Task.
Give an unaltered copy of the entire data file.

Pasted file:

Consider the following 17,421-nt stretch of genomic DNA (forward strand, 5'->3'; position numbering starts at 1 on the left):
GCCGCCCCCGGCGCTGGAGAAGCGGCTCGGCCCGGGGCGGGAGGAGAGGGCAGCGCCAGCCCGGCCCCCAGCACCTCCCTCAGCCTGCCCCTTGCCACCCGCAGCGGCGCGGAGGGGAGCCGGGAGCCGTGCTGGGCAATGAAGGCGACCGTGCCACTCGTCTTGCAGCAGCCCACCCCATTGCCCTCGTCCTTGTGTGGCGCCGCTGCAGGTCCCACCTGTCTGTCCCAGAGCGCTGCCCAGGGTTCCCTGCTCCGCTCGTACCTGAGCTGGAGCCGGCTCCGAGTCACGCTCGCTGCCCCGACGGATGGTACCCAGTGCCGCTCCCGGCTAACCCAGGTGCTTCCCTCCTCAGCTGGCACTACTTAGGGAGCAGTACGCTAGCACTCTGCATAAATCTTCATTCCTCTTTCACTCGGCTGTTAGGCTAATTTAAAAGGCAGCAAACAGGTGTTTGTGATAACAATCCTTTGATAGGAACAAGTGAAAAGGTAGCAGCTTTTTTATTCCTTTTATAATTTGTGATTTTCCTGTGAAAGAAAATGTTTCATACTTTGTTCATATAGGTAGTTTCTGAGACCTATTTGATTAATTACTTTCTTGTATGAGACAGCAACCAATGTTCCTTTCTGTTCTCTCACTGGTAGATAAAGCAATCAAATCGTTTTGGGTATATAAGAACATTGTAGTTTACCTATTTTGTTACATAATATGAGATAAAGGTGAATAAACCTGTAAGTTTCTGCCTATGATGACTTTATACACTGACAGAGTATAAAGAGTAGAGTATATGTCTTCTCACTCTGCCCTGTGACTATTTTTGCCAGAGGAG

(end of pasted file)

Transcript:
Consider the following 17,421-nt stretch of genomic DNA (forward strand, 5'->3'; position numbering starts at 1 on the left):
GCCGCCCCCGGCGCTGGAGAAGCGGCTCGGCCCGGGGCGGGAGGAGAGGGCAGCGCCAGCCCGGCCCCCAGCACCTCCCTCAGCCTGCCCCTTGCCACCCGCAGCGGCGCGGAGGGGAGCCGGGAGCCGTGCTGGGCAATGAAGGCGACCGTGCCACTCGTCTTGCAGCAGCCCACCCCATTGCCCTCGTCCTTGTGTGGCGCCGCTGCAGGTCCCACCTGTCTGTCCCAGAGCGCTGCCCAGGGTTCCCTGCTCCGCTCGTACCTGAGCTGGAGCCGGCTCCGAGTCACGCTCGCTGCCCCGACGGATGGTACCCAGTGCCGCTCCCGGCTAACCCAGGTGCTTCCCTCCTCAGCTGGCACTACTTAGGGAGCAGTACGCTAGCACTCTGCATAAATCTTCATTCCTCTTTCACTCGGCTGTTAGGCTAATTTAAAAGGCAGCAAACAGGTGTTTGTGATAACAATCCTTTGATAGGAACAAGTGAAAAGGTAGCAGCTTTTTTATTCCTTTTATAATTTGTGATTTTCCTGTGAAAGAAAATGTTTCATACTTTGTTCATATAGGTAGTTTCTGAGACCTATTTGATTAATTACTTTCTTGTATGAGACAGCAACCAATGTTCCTTTCTGTTCTCTCACTGGTAGATAAAGCAATCAAATCGTTTTGGGTATATAAGAACATTGTAGTTTACCTATTTTGTTACATAATATGAGATAAAGGTGAATAAACCTGTAAGTTTCTGCCTATGATGACTTTATACACTGACAGAGTATAAAGAGTAGAGTATATGTCTTCTCACTCTGCCCTGTGACTATTTTTGCCAGAGGAG